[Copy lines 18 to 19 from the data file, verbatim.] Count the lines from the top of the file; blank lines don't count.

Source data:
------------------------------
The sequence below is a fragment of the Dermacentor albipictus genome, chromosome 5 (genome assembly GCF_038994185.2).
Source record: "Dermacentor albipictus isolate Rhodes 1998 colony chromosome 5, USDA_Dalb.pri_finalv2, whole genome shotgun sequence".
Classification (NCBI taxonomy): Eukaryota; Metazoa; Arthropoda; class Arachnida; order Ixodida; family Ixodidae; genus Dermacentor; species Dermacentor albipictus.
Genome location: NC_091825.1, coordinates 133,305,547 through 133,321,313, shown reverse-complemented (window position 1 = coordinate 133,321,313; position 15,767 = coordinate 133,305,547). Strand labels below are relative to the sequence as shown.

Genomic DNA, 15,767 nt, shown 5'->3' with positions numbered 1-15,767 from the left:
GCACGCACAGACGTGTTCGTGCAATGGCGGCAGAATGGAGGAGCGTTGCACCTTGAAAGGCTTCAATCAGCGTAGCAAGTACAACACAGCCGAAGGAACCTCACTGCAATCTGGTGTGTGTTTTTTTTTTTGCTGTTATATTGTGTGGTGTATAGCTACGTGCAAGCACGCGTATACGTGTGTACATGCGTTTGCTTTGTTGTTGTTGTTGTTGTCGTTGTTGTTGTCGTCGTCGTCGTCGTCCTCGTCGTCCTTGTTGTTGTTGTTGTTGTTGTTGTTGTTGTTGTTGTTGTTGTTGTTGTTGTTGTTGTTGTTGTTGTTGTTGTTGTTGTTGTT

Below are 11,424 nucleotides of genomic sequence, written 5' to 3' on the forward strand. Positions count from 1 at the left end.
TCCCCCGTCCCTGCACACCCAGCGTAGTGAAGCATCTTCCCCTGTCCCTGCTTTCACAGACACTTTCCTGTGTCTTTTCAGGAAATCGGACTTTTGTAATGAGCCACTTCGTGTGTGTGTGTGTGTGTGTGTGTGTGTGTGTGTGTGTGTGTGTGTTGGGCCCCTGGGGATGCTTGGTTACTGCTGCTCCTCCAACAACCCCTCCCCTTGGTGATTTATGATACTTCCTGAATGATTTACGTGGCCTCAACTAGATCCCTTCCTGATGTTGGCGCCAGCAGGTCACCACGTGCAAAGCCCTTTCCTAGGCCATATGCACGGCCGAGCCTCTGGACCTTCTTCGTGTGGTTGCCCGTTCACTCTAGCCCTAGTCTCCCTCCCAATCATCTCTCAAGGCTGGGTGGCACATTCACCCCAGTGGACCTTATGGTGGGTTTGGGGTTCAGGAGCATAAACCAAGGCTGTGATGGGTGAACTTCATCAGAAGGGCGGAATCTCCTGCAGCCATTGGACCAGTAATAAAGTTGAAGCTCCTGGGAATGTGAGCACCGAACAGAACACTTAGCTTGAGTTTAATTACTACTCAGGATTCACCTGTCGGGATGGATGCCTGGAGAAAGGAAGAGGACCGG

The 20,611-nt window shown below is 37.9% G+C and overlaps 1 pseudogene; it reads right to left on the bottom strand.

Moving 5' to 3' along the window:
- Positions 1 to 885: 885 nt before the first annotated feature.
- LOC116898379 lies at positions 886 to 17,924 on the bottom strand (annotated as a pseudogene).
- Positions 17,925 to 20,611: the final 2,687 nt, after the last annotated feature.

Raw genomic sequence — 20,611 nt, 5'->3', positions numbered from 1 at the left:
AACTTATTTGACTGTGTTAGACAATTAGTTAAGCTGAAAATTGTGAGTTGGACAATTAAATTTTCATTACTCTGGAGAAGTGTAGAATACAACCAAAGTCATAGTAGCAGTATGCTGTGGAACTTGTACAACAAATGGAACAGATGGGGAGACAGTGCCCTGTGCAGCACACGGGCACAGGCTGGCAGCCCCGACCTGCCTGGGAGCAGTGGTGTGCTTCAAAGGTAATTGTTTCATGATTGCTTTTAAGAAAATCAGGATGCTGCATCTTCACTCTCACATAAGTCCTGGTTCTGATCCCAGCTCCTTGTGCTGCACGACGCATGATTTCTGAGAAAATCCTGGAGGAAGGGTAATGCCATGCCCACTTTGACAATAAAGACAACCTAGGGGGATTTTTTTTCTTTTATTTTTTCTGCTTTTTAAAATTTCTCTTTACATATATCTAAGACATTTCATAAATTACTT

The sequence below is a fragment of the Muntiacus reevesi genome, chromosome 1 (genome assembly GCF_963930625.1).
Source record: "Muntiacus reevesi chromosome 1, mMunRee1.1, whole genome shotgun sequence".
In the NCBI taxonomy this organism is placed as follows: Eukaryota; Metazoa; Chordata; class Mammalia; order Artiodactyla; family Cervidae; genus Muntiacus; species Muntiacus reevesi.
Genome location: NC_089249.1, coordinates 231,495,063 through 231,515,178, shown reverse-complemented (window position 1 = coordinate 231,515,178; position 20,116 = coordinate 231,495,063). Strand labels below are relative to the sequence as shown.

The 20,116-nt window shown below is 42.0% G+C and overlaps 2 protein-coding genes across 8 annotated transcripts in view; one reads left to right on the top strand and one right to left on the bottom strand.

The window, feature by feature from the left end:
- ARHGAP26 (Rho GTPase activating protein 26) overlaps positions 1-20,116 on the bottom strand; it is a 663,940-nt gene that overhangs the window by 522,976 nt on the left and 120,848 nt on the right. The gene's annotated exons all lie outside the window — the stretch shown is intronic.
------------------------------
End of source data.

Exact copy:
In the NCBI taxonomy this organism is placed as follows: Eukaryota; Metazoa; Chordata; class Mammalia; order Artiodactyla; family Cervidae; genus Muntiacus; species Muntiacus reevesi.
Genome location: NC_089249.1, coordinates 231,495,063 through 231,515,178, shown reverse-complemented (window position 1 = coordinate 231,515,178; position 20,116 = coordinate 231,495,063). Strand labels below are relative to the sequence as shown.